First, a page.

With this term however this case is not really con cerned. Learned advocate for the appellant directed his attack on the term in the instrument of mortgage that it will not be redeemable for eighty five years. He contended that this term amounts to a clog on the equity of redemption. We wish to observe here that the learned advocate did not contend that the invalidity, as we have earlier held, of the term taking away the right to redeem the mortgage after the period of six months makes the term fixing the period of the mortgage at eighty five years invalid. This latter term stands quite apart. It only fixes the time when the principal sum is to become due, that is, when the right to redeem will accrue and has, therefore, nothing to do with a term which provides when that right will be lost. The invalidity of one does not make the other also invalid. The term providing that the right to redeem will arise after eightyfive years does not, of course, take away the mortgagor’s right to redeem and is not, therefore, in that sense, a clog on the equity of redemption. It does, however prevent accrual of the right to redeem for the period mentioned. Is it then, in so far as it prevents the right to redeem from accruing for a time, a clog ? As we have already said, the right to redeem does not arise till the principal money becomes due. When the principal sum is to become due must of course depend on the contract between the parties. In the present case the parties have agreed that the right to redeem will arise eightyfive years after the date of the mortgage, that is to say, the principal money will then become due. The appellant says that he should be relieved from this bargain that he has made. This is the contention that has to be examined. The rule against clogs on the equity of redemption no doubt involves that the Courts have the power to relieve a party from his bar ‘gain. If he has agreed to forfeit wholly his right to redeem in certain circumstances, that agreement will be avoided. But the Courts have gone beyond this. They have also relieved mortgagors from bargains whereby the right to redeem has not been taken away but restricted. The question is the term now under consideration such that a Court will exercise its power to grant relief against it ? That depends on the extent of this power. It is a power evolved in the early English Courts of Equity for a special reason. All through the ages the reason has remained constant and the Court’s power is therefore limited by that reason. The extent of this power has, therefore, to be ascertained by having regard to its origin. It will be enough for this purpose to refer to two authorities on this question.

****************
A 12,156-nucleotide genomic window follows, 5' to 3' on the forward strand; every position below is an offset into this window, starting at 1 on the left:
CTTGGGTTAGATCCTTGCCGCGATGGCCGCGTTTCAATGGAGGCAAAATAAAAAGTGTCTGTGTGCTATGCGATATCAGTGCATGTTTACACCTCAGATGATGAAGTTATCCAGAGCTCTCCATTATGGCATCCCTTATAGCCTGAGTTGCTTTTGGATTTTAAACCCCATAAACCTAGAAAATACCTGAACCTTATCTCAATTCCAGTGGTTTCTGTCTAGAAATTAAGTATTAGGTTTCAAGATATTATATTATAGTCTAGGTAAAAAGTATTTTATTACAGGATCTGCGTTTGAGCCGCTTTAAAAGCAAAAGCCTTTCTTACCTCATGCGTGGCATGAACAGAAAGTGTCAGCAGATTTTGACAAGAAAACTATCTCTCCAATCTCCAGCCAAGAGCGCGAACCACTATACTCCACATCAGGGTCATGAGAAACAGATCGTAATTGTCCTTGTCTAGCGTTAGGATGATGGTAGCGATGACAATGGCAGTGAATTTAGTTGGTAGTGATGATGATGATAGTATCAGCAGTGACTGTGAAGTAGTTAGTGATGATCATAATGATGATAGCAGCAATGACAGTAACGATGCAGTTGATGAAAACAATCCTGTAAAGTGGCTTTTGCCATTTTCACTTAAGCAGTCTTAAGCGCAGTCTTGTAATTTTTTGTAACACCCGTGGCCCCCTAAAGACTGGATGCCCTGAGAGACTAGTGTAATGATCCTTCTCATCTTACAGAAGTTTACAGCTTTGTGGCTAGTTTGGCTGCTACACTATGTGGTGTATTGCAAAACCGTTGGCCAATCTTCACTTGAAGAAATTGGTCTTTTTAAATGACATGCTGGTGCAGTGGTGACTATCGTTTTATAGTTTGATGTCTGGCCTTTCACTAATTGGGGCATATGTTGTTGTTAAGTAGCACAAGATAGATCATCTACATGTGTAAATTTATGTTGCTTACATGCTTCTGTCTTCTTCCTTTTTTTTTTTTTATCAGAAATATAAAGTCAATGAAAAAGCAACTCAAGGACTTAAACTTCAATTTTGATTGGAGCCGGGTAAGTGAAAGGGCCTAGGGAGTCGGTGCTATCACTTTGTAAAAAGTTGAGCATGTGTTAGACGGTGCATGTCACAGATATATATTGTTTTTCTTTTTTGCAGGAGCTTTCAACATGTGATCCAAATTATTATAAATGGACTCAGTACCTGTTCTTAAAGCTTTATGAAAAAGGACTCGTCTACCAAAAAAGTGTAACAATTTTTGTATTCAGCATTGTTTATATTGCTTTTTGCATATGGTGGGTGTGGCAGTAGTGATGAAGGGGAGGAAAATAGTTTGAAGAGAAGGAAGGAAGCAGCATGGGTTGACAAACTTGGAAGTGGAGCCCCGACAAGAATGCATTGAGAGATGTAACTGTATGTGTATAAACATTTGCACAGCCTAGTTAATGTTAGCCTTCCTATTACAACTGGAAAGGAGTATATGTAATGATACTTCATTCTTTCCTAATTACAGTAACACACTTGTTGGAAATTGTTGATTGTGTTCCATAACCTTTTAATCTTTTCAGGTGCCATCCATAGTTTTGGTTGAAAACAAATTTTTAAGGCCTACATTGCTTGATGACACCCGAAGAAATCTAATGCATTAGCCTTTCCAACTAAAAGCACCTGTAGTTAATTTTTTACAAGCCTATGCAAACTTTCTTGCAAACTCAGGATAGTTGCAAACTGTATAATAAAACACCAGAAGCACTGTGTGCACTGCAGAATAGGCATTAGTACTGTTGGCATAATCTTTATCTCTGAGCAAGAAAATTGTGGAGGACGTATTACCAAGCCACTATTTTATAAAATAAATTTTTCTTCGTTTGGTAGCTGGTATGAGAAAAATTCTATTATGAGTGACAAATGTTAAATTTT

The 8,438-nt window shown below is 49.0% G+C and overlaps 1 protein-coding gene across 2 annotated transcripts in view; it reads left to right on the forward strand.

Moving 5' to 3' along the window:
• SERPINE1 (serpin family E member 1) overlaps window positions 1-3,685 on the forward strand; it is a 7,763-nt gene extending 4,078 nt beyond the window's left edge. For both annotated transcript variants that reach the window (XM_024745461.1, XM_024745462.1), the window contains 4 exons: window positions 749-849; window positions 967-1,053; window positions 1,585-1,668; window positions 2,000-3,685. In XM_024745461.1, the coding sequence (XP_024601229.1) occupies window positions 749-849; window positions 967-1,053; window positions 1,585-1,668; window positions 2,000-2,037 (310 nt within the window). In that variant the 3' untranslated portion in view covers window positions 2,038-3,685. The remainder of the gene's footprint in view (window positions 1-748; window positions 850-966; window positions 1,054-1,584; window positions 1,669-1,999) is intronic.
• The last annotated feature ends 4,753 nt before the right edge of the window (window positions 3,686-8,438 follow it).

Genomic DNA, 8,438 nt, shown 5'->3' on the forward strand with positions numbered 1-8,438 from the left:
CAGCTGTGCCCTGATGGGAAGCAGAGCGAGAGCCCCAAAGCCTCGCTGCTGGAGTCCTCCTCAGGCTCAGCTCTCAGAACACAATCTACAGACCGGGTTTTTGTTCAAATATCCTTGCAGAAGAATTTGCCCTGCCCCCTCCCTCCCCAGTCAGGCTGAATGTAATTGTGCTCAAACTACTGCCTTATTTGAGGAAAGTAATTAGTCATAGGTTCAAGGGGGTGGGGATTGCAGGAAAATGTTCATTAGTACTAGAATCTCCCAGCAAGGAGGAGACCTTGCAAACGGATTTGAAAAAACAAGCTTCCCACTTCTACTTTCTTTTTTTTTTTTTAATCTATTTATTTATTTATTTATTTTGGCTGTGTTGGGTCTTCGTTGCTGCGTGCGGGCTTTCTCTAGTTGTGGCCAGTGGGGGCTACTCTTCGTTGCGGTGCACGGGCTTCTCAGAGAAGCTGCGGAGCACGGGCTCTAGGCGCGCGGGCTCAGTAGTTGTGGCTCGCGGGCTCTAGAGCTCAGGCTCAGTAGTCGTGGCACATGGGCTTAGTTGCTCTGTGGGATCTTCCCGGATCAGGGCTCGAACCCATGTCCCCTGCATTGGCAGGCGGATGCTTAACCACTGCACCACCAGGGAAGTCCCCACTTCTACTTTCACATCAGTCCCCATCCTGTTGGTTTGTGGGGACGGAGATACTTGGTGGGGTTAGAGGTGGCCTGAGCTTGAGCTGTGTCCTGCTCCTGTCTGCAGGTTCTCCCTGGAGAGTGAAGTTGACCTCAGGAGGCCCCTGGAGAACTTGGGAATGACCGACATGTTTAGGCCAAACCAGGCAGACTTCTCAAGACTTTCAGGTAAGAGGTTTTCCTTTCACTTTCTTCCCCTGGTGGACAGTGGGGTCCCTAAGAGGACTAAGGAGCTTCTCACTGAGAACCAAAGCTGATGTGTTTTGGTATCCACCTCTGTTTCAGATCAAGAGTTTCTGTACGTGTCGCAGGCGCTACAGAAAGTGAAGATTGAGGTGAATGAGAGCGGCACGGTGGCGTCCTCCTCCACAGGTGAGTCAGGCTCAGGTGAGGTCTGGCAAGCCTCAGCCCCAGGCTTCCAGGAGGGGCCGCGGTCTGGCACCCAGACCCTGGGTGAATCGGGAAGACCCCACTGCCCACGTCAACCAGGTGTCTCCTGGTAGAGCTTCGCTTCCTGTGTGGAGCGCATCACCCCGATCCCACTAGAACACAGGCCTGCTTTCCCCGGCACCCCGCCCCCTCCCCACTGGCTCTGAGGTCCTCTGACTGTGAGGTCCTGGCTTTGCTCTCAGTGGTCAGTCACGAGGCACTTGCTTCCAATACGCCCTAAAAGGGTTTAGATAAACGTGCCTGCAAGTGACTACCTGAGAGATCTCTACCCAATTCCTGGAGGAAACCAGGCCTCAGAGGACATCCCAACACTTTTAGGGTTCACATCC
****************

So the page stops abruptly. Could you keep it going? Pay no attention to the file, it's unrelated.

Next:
In a very early case, namely, Vermon v. Bethell Earl of Northington L. C. said, ” This court, as a court of conscience, is very jealous of persons taking securities for a loan, and converting such securities into purchases. And therefore I take it to be an established rule, that a mortgagee can never provide at the time of making the (1) (1762) 2 Eden 110, 113; 28 E.R. 838,839.
loan for any event or condition on which the equity of redemption shall be discharged, and the conveyance absolute. And there is great reason and justice in this rule, for necessitous men are not, truly speaking, free men, but, to answer a present exigency, will submit to any terms that the crafty may impose upon them. “
In comparatively recent times Viscount Haldane L. C.repeated the same view when he said in G. and C. Kreglinger v. New Patagonia Meat and Cold Storage Company Ltd. (1): This jurisdiction was merely a special application of a more general power to relieve against penalties and to could them into mere securities. The case of the common law mortgage of land was indeed a gross one. The land was conveyed to the creditor upon the condition that if the money he had advanced to the feoffor was repaid on a date and at a place named, the fee simple would revest in the latter, but that if the condition was not strictly and literally fulfilled he should lose the land forever. What made the hardship on the debtor a glaring one was that the debt still remained unpaid and could be recovered from the feoffor notwithstanding that he had actually forfeited the land to the mortgagee. Equity, therefore, at an early date began to relieve against what was virtually a penalty by compelling the creditor to use his legal title as a mere security.